But there was as yet no public for two English papers. The five French journals provided all that Jerseymen needed. And in February 1831 the Impartial printed in its Deaths column: "Died on Monday last at its residence in the Royal Square the Jersey Loyalist at the end of a decline endured for five years with exemplary patience".
In 1796 Mourant was appointed printer to the States, and for 39 years produced all official publications. He also printed many books for use in the island, including Francois Le Couteur's Apercu sur les Cidres.
In November 1830 Mourant stood for election as Centenier of St Helier. For some reason this contest aroused intense excitement as a trial of strength between the Rose and Laurel Parties, which had superseded the old Magots and Charlots. When Mourant, who was the Laurel (or Conservative) candidate, won by 126 votes, his supporters dragged out the parish cannon, and acclaimed his victory with salvoes, and flags surmounted with bunches of laurel were flown from at least three hundred windows. At the end of three years he did not stand for re-election.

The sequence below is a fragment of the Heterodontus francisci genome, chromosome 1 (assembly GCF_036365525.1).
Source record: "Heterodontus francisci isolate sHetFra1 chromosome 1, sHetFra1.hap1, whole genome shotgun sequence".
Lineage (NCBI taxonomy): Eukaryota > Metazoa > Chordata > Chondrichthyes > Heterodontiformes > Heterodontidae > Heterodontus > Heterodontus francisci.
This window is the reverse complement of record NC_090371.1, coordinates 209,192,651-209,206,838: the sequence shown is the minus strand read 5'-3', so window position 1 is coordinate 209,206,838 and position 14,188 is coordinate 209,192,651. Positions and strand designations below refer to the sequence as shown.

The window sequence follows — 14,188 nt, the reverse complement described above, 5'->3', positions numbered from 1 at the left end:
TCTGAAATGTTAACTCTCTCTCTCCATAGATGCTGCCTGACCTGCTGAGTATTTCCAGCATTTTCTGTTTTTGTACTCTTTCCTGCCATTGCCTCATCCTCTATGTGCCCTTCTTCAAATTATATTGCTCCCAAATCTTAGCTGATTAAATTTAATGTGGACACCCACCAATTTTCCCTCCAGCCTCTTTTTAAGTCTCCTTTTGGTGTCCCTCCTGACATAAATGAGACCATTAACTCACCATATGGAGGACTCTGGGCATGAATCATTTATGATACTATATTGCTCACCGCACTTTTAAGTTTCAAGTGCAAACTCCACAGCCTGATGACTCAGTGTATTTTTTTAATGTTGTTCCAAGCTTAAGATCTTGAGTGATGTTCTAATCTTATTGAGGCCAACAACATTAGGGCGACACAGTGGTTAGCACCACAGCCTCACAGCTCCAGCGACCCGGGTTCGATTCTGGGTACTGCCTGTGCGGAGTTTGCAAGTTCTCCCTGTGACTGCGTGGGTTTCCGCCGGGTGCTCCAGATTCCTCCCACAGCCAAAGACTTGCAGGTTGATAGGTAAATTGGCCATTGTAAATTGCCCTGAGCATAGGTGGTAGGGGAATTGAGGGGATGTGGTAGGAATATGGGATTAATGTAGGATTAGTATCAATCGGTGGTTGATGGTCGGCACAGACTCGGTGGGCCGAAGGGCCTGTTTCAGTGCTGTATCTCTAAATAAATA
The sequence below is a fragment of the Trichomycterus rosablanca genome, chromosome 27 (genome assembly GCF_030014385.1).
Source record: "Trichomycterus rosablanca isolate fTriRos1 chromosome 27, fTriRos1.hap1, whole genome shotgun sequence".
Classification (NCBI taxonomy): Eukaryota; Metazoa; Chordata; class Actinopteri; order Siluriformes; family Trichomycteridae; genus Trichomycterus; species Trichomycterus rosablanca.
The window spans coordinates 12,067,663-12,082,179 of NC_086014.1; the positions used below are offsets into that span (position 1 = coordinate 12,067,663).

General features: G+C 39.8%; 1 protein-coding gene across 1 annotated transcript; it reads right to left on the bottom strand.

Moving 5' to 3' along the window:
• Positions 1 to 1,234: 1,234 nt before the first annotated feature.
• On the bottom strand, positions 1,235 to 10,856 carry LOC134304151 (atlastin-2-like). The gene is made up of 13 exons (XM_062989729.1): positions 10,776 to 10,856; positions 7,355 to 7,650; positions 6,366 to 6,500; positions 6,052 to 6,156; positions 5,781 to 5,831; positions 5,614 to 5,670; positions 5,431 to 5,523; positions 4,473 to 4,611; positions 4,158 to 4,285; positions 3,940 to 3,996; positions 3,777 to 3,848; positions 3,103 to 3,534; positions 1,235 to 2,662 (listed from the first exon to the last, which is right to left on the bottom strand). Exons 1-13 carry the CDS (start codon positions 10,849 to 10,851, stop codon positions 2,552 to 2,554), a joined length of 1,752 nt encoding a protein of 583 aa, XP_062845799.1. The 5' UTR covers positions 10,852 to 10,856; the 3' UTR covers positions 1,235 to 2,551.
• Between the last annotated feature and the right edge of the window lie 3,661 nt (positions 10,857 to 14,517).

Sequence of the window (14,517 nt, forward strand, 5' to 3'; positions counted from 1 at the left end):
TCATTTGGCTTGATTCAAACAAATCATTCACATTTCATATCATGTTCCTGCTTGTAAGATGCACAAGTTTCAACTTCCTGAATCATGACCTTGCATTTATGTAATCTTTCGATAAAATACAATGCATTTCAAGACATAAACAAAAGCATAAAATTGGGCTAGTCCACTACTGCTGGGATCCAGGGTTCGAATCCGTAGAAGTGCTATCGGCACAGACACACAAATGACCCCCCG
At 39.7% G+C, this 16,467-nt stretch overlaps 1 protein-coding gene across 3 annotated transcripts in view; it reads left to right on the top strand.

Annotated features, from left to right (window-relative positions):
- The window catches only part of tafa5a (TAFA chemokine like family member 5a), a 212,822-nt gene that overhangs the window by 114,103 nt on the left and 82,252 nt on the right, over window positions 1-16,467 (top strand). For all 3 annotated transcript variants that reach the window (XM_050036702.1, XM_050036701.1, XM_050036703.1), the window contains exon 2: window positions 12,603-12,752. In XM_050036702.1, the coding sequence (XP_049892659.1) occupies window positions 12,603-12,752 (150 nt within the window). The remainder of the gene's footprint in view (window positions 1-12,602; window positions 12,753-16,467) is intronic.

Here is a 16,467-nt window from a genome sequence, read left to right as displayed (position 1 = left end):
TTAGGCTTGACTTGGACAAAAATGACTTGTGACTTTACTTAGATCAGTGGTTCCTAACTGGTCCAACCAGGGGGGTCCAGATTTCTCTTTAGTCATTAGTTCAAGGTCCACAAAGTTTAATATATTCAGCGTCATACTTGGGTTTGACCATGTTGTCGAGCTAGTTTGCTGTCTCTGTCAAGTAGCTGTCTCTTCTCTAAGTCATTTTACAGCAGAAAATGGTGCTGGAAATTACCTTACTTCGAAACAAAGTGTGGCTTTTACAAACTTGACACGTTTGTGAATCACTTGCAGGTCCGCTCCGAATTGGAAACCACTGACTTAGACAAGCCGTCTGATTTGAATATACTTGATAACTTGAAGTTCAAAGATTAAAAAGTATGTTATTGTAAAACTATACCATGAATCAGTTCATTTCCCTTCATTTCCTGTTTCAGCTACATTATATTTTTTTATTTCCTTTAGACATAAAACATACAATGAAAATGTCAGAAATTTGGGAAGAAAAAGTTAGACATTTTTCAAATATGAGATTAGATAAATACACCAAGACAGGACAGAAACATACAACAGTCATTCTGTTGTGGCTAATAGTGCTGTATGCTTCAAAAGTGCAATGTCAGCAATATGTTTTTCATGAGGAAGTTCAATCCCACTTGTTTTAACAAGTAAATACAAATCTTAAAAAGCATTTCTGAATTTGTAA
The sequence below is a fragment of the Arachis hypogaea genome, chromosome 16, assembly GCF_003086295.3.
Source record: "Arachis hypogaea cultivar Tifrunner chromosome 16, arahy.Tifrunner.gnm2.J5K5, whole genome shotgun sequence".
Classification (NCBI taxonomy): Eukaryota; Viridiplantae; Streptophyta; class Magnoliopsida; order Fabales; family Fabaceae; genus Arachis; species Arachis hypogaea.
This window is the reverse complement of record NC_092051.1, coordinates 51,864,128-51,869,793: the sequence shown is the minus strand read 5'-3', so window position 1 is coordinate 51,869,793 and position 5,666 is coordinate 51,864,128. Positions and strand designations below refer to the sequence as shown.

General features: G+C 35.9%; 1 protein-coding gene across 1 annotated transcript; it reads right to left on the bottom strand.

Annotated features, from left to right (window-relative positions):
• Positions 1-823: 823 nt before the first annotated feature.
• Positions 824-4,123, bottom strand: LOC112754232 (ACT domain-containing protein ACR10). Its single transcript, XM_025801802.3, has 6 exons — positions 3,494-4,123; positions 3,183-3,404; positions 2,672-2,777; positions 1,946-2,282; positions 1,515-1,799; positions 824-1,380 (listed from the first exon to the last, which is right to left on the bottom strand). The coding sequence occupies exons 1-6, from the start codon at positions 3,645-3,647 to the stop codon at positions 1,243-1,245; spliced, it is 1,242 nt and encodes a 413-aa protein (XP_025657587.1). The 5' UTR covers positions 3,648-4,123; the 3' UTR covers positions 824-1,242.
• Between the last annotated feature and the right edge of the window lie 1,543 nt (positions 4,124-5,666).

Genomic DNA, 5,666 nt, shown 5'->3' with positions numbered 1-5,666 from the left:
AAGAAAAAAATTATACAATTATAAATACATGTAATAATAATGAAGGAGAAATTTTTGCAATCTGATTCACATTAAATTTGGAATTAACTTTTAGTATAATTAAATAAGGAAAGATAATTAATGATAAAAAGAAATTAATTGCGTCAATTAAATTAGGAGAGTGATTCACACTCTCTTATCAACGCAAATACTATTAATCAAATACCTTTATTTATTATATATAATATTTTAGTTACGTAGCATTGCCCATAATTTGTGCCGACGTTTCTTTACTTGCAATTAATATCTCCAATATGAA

In March 1835 he announced that his Gazette would cease publication. It had been outstripped by its younger rivals, the Chronique, the Constitutionnel, and the Impartial, which spoke of it patronizingly as la Grand'mere.
He devoted himself to his bookshop in the Square, the largest in the Channel islands, with its circulating library of over 3,000 volumes. He died on 31 July 1845, "the Doyen of local publicists". "He was endowed", said the Chronique, "with a benignity that recalled bygone days".
He had married in 1793 Elizabeth Pickstock, and his children were Betsy (1794- ), Marie (1798- ), Nancy Olive (1802- ), Janey (1803- ), Philippe Dupre (1804- ), Esther (1806- ), and Edouard (1808- ). [Local newspapers.]